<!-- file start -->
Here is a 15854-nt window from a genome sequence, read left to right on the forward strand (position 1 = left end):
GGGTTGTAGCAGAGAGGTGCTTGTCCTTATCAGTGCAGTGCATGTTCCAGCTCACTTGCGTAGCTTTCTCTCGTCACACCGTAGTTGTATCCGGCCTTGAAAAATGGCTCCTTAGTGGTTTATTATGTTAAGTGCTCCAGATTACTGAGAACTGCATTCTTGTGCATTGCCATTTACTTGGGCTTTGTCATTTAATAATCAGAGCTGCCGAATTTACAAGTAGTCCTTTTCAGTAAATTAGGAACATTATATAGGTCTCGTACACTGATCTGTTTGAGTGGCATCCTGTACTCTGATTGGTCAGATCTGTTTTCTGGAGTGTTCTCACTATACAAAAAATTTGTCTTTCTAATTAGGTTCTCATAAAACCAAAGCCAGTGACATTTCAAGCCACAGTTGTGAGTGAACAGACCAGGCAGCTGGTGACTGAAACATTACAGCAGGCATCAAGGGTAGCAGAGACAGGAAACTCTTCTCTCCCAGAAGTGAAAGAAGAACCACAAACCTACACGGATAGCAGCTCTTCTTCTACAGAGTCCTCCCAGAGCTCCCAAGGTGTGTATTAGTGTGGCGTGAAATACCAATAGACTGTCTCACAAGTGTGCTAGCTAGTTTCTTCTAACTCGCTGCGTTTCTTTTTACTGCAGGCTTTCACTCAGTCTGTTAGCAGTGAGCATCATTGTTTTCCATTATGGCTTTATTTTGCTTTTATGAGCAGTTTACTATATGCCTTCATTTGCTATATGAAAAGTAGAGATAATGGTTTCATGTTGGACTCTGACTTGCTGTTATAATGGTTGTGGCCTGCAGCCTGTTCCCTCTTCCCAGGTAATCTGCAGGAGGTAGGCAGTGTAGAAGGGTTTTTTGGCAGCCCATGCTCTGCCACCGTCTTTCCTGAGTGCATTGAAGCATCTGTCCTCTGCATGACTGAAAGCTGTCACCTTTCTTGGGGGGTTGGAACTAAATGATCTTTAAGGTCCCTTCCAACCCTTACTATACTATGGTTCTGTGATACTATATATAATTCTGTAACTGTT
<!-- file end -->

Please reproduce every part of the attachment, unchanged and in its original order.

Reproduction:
Here is a 15854-nt window from a genome sequence, read left to right on the forward strand (position 1 = left end):
GGGTTGTAGCAGAGAGGTGCTTGTCCTTATCAGTGCAGTGCATGTTCCAGCTCACTTGCGTAGCTTTCTCTCGTCACACCGTAGTTGTATCCGGCCTTGAAAAATGGCTCCTTAGTGGTTTATTATGTTAAGTGCTCCAGATTACTGAGAACTGCATTCTTGTGCATTGCCATTTACTTGGGCTTTGTCATTTAATAATCAGAGCTGCCGAATTTACAAGTAGTCCTTTTCAGTAAATTAGGAACATTATATAGGTCTCGTACACTGATCTGTTTGAGTGGCATCCTGTACTCTGATTGGTCAGATCTGTTTTCTGGAGTGTTCTCACTATACAAAAAATTTGTCTTTCTAATTAGGTTCTCATAAAACCAAAGCCAGTGACATTTCAAGCCACAGTTGTGAGTGAACAGACCAGGCAGCTGGTGACTGAAACATTACAGCAGGCATCAAGGGTAGCAGAGACAGGAAACTCTTCTCTCCCAGAAGTGAAAGAAGAACCACAAACCTACACGGATAGCAGCTCTTCTTCTACAGAGTCCTCCCAGAGCTCCCAAGGTGTGTATTAGTGTGGCGTGAAATACCAATAGACTGTCTCACAAGTGTGCTAGCTAGTTTCTTCTAACTCGCTGCGTTTCTTTTTACTGCAGGCTTTCACTCAGTCTGTTAGCAGTGAGCATCATTGTTTTCCATTATGGCTTTATTTTGCTTTTATGAGCAGTTTACTATATGCCTTCATTTGCTATATGAAAAGTAGAGATAATGGTTTCATGTTGGACTCTGACTTGCTGTTATAATGGTTGTGGCCTGCAGCCTGTTCCCTCTTCCCAGGTAATCTGCAGGAGGTAGGCAGTGTAGAAGGGTTTTTTGGCAGCCCATGCTCTGCCACCGTCTTTCCTGAGTGCATTGAAGCATCTGTCCTCTGCATGACTGAAAGCTGTCACCTTTCTTGGGGGGTTGGAACTAAATGATCTTTAAGGTCCCTTCCAACCCTTACTATACTATGGTTCTGTGATACTATATATAATTCTGTAACTGTT